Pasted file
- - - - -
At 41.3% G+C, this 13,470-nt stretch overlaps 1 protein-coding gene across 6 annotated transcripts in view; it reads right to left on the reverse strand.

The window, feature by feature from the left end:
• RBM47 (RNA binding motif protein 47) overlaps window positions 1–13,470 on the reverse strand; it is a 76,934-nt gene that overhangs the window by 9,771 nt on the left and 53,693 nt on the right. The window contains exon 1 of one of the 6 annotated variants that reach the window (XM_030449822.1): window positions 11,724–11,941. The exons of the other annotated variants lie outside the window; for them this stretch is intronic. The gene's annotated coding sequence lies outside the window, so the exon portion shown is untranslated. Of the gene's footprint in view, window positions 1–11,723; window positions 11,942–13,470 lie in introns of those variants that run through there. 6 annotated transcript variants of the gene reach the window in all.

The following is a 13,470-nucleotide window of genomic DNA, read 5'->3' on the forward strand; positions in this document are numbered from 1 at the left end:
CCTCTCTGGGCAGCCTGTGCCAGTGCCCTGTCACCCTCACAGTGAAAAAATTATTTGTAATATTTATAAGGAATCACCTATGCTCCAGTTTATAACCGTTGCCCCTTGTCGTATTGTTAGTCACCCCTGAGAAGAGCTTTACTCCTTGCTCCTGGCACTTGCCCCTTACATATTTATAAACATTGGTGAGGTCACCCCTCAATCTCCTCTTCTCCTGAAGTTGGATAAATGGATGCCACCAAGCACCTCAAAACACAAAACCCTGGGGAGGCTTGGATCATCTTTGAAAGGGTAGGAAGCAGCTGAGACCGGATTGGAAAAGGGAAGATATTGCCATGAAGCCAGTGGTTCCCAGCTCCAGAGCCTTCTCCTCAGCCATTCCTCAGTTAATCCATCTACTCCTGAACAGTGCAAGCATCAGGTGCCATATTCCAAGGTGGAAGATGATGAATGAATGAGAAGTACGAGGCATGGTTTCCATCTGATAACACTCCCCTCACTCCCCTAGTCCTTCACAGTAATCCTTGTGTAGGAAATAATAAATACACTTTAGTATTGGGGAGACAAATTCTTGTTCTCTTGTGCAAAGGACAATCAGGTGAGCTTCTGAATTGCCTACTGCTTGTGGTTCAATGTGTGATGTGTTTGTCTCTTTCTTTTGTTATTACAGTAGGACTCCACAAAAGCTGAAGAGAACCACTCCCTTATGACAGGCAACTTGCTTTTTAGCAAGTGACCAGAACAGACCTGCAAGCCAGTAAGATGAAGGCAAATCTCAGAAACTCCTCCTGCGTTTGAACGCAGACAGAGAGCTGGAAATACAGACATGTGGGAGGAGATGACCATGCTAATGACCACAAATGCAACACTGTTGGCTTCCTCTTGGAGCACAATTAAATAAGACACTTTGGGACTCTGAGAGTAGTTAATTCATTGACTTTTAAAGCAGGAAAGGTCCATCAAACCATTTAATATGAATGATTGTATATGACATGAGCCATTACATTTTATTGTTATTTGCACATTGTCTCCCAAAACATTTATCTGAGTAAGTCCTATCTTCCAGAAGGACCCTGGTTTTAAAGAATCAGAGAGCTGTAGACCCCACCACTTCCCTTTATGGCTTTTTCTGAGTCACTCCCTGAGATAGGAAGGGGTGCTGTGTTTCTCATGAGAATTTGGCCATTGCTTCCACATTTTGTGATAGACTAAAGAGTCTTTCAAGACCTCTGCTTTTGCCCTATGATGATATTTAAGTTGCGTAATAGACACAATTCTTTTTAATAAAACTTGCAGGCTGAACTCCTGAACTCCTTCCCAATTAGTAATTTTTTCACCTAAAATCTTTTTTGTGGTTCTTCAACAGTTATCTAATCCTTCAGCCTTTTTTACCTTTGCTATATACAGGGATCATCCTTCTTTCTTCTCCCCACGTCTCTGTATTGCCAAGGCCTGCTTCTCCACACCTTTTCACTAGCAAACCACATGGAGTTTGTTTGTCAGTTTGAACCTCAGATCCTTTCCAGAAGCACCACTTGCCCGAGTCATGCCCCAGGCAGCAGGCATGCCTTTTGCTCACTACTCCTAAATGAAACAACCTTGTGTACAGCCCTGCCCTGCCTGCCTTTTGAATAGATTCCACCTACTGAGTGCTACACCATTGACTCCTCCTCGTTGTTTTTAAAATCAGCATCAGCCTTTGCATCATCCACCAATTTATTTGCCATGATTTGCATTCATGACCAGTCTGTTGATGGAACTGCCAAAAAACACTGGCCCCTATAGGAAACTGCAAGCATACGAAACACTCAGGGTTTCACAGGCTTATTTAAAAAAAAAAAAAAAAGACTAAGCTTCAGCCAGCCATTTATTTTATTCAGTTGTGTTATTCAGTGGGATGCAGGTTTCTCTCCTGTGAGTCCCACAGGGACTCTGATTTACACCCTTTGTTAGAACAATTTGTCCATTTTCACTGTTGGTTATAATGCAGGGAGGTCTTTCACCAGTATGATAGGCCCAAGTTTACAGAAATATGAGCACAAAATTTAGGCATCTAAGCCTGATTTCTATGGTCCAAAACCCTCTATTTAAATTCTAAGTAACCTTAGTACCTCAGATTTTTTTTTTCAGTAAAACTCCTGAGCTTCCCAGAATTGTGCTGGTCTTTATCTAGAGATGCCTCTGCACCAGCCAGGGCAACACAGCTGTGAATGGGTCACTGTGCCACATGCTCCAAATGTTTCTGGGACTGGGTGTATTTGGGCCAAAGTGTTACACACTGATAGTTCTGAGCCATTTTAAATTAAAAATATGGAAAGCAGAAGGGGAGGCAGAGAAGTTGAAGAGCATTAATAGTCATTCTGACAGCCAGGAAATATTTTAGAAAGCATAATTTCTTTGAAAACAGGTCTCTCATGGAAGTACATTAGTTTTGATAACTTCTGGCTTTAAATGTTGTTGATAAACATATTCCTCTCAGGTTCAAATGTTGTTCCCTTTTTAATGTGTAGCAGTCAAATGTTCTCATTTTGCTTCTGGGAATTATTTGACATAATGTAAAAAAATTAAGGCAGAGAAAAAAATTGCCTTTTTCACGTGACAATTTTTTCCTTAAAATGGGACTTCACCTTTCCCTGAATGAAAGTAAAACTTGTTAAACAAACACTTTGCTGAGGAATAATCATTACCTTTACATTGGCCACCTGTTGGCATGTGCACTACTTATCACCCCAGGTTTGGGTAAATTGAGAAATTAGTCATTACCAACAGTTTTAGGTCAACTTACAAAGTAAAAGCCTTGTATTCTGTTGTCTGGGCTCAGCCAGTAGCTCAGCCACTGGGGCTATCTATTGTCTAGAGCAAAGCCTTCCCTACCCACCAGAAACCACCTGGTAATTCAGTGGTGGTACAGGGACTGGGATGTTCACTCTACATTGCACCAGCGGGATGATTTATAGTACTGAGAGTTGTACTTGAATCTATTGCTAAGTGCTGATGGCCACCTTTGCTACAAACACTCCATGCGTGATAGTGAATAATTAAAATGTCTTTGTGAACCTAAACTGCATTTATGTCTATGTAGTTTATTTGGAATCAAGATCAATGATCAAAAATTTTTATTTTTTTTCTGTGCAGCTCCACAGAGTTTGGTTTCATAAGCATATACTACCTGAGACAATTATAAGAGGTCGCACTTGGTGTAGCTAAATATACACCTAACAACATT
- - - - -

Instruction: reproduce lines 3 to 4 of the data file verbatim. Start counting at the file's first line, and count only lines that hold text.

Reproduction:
• RBM47 (RNA binding motif protein 47) overlaps window positions 1–13,470 on the reverse strand; it is a 76,934-nt gene that overhangs the window by 9,771 nt on the left and 53,693 nt on the right. The window contains exon 1 of one of the 6 annotated variants that reach the window (XM_030449822.1): window positions 11,724–11,941. The exons of the other annotated variants lie outside the window; for them this stretch is intronic. The gene's annotated coding sequence lies outside the window, so the exon portion shown is untranslated. Of the gene's footprint in view, window positions 1–11,723; window positions 11,942–13,470 lie in introns of those variants that run through there. 6 annotated transcript variants of the gene reach the window in all.

The following is a 13,470-nucleotide window of genomic DNA, read 5'->3' on the forward strand; positions in this document are numbered from 1 at the left end: